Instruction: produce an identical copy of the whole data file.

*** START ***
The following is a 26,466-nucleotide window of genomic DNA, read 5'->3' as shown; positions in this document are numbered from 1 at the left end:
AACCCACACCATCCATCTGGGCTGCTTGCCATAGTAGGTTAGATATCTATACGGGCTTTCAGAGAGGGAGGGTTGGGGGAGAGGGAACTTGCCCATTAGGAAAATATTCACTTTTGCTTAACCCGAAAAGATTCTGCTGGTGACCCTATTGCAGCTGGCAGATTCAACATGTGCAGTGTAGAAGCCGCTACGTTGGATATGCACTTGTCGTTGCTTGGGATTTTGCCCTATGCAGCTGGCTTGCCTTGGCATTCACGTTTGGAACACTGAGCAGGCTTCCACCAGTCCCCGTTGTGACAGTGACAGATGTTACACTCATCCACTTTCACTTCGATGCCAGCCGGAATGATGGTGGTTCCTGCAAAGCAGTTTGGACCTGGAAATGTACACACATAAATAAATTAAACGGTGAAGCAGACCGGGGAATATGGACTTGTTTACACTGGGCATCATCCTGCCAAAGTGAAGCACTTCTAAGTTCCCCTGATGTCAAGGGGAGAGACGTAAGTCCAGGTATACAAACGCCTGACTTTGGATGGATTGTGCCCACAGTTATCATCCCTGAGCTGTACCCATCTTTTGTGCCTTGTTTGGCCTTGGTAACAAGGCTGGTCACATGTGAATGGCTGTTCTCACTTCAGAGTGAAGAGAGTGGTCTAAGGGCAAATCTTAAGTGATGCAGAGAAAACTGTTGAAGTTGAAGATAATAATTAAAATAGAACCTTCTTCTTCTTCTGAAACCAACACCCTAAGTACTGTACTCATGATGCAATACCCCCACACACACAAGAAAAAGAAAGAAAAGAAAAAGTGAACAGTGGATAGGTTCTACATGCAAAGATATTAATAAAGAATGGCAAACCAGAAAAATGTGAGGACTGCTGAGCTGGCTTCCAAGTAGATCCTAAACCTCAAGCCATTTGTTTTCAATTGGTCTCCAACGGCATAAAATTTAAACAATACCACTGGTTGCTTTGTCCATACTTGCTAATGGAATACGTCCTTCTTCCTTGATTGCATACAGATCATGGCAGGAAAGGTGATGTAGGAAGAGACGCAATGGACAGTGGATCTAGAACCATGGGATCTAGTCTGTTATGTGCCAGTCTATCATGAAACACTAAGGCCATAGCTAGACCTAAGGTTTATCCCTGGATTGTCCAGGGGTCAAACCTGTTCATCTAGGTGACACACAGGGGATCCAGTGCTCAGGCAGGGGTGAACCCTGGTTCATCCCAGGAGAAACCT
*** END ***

The following is a 26,466-nucleotide window of genomic DNA, read 5'->3' as shown; positions in this document are numbered from 1 at the left end:
AACCCACACCATCCATCTGGGCTGCTTGCCATAGTAGGTTAGATATCTATACGGGCTTTCAGAGAGGGAGGGTTGGGGGAGAGGGAACTTGCCCATTAGGAAAATATTCACTTTTGCTTAACCCGAAAAGATTCTGCTGGTGACCCTATTGCAGCTGGCAGATTCAACATGTGCAGTGTAGAAGCCGCTACGTTGGATATGCACTTGTCGTTGCTTGGGATTTTGCCCTATGCAGCTGGCTTGCCTTGGCATTCACGTTTGGAACACTGAGCAGGCTTCCACCAGTCCCCGTTGTGACAGTGACAGATGTTACACTCATCCACTTTCACTTCGATGCCAGCCGGAATGATGGTGGTTCCTGCAAAGCAGTTTGGACCTGGAAATGTACACACATAAATAAATTAAACGGTGAAGCAGACCGGGGAATATGGACTTGTTTACACTGGGCATCATCCTGCCAAAGTGAAGCACTTCTAAGTTCCCCTGATGTCAAGGGGAGAGACGTAAGTCCAGGTATACAAACGCCTGACTTTGGATGGATTGTGCCCACAGTTATCATCCCTGAGCTGTACCCATCTTTTGTGCCTTGTTTGGCCTTGGTAACAAGGCTGGTCACATGTGAATGGCTGTTCTCACTTCAGAGTGAAGAGAGTGGTCTAAGGGCAAATCTTAAGTGATGCAGAGAAAACTGTTGAAGTTGAAGATAATAATTAAAATAGAACCTTCTTCTTCTTCTGAAACCAACACCCTAAGTACTGTACTCATGATGCAATACCCCCACACACACAAGAAAAAGAAAGAAAAGAAAAAGTGAACAGTGGATAGGTTCTACATGCAAAGATATTAATAAAGAATGGCAAACCAGAAAAATGTGAGGACTGCTGAGCTGGCTTCCAAGTAGATCCTAAACCTCAAGCCATTTGTTTTCAATTGGTCTCCAACGGCATAAAATTTAAACAATACCACTGGTTGCTTTGTCCATACTTGCTAATGGAATACGTCCTTCTTCCTTGATTGCATACAGATCATGGCAGGAAAGGTGATGTAGGAAGAGACGCAATGGACAGTGGATCTAGAACCATGGGATCTAGTCTGTTATGTGCCAGTCTATCATGAAACACTAAGGCCATAGCTAGACCTAAGGTTTATCCCTGGATTGTCCAGGGGTCAAACCTGTTCATCTAGGTGACACACAGGGGATCCAGTGCTCAGGCAGGGGTGAACCCTGGTTCATCCCAGGAGAAACCT